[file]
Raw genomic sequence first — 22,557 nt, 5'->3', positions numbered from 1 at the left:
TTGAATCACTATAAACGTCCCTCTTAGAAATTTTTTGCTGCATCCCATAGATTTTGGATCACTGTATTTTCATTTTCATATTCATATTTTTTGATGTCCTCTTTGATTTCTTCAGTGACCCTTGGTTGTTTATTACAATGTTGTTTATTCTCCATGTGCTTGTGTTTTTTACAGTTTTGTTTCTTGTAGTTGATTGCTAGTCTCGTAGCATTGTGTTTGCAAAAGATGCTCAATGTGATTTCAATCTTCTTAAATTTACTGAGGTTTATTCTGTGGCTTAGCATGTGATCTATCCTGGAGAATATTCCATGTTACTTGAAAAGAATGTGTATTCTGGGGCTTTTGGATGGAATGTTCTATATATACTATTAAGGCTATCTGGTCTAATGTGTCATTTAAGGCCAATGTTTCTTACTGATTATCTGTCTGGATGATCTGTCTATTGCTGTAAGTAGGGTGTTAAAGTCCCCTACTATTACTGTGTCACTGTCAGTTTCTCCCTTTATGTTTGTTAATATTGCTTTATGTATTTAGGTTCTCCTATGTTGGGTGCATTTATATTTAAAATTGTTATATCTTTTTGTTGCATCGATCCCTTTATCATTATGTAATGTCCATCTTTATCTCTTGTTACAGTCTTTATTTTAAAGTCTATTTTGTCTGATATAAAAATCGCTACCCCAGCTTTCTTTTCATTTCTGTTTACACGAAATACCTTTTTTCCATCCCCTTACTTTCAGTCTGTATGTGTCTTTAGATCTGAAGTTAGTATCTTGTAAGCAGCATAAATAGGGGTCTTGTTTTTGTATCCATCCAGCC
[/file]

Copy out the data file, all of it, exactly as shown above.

Raw genomic sequence first — 22,557 nt, 5'->3', positions numbered from 1 at the left:
TTGAATCACTATAAACGTCCCTCTTAGAAATTTTTTGCTGCATCCCATAGATTTTGGATCACTGTATTTTCATTTTCATATTCATATTTTTTGATGTCCTCTTTGATTTCTTCAGTGACCCTTGGTTGTTTATTACAATGTTGTTTATTCTCCATGTGCTTGTGTTTTTTACAGTTTTGTTTCTTGTAGTTGATTGCTAGTCTCGTAGCATTGTGTTTGCAAAAGATGCTCAATGTGATTTCAATCTTCTTAAATTTACTGAGGTTTATTCTGTGGCTTAGCATGTGATCTATCCTGGAGAATATTCCATGTTACTTGAAAAGAATGTGTATTCTGGGGCTTTTGGATGGAATGTTCTATATATACTATTAAGGCTATCTGGTCTAATGTGTCATTTAAGGCCAATGTTTCTTACTGATTATCTGTCTGGATGATCTGTCTATTGCTGTAAGTAGGGTGTTAAAGTCCCCTACTATTACTGTGTCACTGTCAGTTTCTCCCTTTATGTTTGTTAATATTGCTTTATGTATTTAGGTTCTCCTATGTTGGGTGCATTTATATTTAAAATTGTTATATCTTTTTGTTGCATCGATCCCTTTATCATTATGTAATGTCCATCTTTATCTCTTGTTACAGTCTTTATTTTAAAGTCTATTTTGTCTGATATAAAAATCGCTACCCCAGCTTTCTTTTCATTTCTGTTTACACGAAATACCTTTTTTCCATCCCCTTACTTTCAGTCTGTATGTGTCTTTAGATCTGAAGTTAGTATCTTGTAAGCAGCATAAATAGGGGTCTTGTTTTTGTATCCATCCAGCC